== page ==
What’s something you’ve been so, so afraid of, that when you finally did it, you felt a similar relief and pride and excitement? What’s something you really wanted that you couldn’t have for a long, long time, because you were afraid? As Jack Canfield says, “Everything you want is on the other side of fear.”

Sometimes the fear doesn’t just go away once you’ve done your thing. Sometimes when you face your fears, all you feel is capable or healthy.

But I bet that most of your things you’ve done–through the fear–have left you with the incredible realization that it was okay. Even if it didn’t feel okay, you’re all right. Life’s not over. You are strong. You CAN.

 

But fear is still scary.

 

So in case it helps, I have 4 questions I’d like to suggest that you ask yourself about fear. 4 questions to quietly reflect on and answer thoughtfully:

1. What is something you haven’t done/aren’t doing because you’re afraid?

2. On a scale from 1-10, how vague is the outcome you’ve been afraid of?

3. What are the realistic possible outcomes? The good? The bad? If the bad happened, how would you deal with it? (Be very specific.)

4. What one step could you take today to move toward that thing you’ve been too afraid to do?

I don’t think answering these questions will make you unafraid.

But I do think when you answer question 1, you’ll realize that you want to do your thing even though you’re afraid.

And when you answer question 2, you’ll realize you’re mostly just afraid of the dark. You’re afraid because you have no idea what possibilities are lurking on the other side of your fear. As the iconic horror writer H. P. Lovecraft put it, “The oldest and strongest emotion of mankind is fear, and the oldest and strongest kind of fear is fear of the unknown.”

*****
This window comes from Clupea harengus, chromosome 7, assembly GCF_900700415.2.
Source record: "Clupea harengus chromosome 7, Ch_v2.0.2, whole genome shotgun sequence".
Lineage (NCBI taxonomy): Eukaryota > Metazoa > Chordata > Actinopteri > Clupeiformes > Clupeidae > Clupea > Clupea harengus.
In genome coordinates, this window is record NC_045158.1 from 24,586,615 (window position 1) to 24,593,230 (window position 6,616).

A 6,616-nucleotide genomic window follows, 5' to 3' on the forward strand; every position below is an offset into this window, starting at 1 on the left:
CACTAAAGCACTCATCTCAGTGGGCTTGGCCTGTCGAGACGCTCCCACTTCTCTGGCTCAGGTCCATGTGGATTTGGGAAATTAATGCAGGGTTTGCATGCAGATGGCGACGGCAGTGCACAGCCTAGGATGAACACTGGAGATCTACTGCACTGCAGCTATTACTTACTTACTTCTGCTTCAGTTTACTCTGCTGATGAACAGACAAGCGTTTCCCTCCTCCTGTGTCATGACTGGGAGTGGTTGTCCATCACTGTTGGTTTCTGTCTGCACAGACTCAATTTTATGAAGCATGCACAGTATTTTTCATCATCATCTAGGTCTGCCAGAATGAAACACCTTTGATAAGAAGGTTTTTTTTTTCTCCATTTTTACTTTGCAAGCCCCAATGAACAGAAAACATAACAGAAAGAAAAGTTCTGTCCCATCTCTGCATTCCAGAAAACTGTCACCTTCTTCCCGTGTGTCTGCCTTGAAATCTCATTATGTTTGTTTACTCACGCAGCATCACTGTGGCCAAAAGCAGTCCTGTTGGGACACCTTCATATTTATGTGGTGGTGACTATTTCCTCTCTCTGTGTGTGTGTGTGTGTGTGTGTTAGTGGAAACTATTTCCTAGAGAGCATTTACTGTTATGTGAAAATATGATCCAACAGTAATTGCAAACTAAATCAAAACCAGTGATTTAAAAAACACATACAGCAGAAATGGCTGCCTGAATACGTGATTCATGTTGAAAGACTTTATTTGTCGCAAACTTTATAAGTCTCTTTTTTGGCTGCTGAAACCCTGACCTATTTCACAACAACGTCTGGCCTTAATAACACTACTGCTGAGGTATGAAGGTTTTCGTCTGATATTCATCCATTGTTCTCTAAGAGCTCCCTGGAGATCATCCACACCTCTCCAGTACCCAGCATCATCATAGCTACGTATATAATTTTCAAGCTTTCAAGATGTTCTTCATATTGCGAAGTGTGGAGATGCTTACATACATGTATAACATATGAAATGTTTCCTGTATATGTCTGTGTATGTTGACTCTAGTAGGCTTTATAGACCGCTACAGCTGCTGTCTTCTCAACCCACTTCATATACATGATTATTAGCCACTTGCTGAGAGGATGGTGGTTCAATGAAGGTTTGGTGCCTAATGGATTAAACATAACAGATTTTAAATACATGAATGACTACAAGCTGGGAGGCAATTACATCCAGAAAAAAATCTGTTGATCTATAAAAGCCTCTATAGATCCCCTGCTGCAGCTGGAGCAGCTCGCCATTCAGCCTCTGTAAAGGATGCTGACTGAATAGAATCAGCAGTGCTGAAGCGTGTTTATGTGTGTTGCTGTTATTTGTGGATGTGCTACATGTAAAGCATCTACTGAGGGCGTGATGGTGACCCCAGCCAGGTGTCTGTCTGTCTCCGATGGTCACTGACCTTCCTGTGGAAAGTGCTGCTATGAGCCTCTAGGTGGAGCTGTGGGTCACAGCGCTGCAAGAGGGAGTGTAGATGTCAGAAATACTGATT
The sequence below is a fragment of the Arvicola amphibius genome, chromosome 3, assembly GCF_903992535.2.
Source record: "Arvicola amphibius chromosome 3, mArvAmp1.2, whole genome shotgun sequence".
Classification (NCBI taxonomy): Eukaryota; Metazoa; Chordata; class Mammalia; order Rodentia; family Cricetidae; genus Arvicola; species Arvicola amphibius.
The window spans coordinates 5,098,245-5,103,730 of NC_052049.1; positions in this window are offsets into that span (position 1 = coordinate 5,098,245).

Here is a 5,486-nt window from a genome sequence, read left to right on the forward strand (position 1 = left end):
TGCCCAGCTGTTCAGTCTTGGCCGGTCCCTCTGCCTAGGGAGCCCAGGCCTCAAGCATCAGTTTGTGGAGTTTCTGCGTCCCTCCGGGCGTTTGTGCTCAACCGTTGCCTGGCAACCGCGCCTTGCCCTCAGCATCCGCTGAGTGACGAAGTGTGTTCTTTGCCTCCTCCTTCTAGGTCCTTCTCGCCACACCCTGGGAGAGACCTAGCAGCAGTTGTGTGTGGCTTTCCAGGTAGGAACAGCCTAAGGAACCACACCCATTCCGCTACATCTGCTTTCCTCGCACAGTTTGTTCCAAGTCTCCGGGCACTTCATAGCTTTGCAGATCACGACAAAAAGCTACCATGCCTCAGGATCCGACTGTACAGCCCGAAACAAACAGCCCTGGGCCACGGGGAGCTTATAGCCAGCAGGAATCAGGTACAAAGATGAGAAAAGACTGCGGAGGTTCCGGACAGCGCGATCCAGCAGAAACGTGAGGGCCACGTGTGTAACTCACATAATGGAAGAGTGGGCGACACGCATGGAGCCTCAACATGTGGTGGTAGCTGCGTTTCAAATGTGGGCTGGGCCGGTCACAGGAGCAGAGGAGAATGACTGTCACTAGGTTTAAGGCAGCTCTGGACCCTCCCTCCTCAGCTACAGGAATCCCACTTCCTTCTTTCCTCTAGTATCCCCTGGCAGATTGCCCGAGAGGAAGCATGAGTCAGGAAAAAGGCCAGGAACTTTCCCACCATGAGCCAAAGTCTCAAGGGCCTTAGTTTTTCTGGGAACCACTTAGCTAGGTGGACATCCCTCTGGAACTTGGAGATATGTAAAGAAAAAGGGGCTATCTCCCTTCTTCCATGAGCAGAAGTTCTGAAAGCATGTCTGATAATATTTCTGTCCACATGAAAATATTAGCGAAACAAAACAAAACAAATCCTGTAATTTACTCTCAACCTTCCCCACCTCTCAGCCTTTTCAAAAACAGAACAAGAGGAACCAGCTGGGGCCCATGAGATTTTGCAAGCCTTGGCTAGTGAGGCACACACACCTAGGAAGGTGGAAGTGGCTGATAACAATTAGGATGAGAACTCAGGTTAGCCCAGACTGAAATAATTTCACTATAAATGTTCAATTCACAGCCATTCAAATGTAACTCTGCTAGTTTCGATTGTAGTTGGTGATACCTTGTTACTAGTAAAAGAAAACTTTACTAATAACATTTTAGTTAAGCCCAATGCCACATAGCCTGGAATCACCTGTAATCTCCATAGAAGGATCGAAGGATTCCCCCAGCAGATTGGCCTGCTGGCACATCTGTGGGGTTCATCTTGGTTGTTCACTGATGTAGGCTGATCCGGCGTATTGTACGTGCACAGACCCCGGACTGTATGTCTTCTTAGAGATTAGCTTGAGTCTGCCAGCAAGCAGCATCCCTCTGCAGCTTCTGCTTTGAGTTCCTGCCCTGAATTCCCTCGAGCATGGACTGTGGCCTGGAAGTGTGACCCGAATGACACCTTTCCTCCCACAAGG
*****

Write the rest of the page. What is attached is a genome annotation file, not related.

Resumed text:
And when you answer question 3, you’ll realize that when you switch the lights on and take a more realistic, honest, specific look at what was in the dark, it’s never quite as awful as you thought. In fact, the whole thing might be quite safe.

And when you answer question 4, you’ll be starting your new journey. A journey toward the life you want and dream of. No matter how scared you are.

Because you see fear for what it is: Just fear.

You’ve got this.

And you’re going to be okay.

Ralph Waldo Emerson - world is not so scary when you look

There Aren’t Normal People

A thought occurred to me today as I watched my adorable wife randomly dancing a carefree (and quite unpredictable) little dance. After a minute she laughed and said, “Do you ever think about if other couples do things like this, just be silly or weird around each other? Or if most people are more normal?”

Honestly, yes, I think most couples do random goofy things around each other. Definitely, definitely, definitely–in private, wherever self-consciousness isn’t an issue, yes: EVERYONE does weird and carefree and goofy things.

I think there just aren’t “normal” people.

We think of the world as being full of “adults” who are “normal” and “mature” and do “sensible” things and aren’t “childish” or “silly.” But behind closed doors, I don’t think anyone is “normal.”

A well-spoken doctor suddenly reverts to high school when his buddy shows up. Chest-bumping, high-fiving, saying things like “my man” and “eeeyyyy” and “sick bro!”

A suit-wearing executive jumps and screams watching his favorite sports team in the postseason.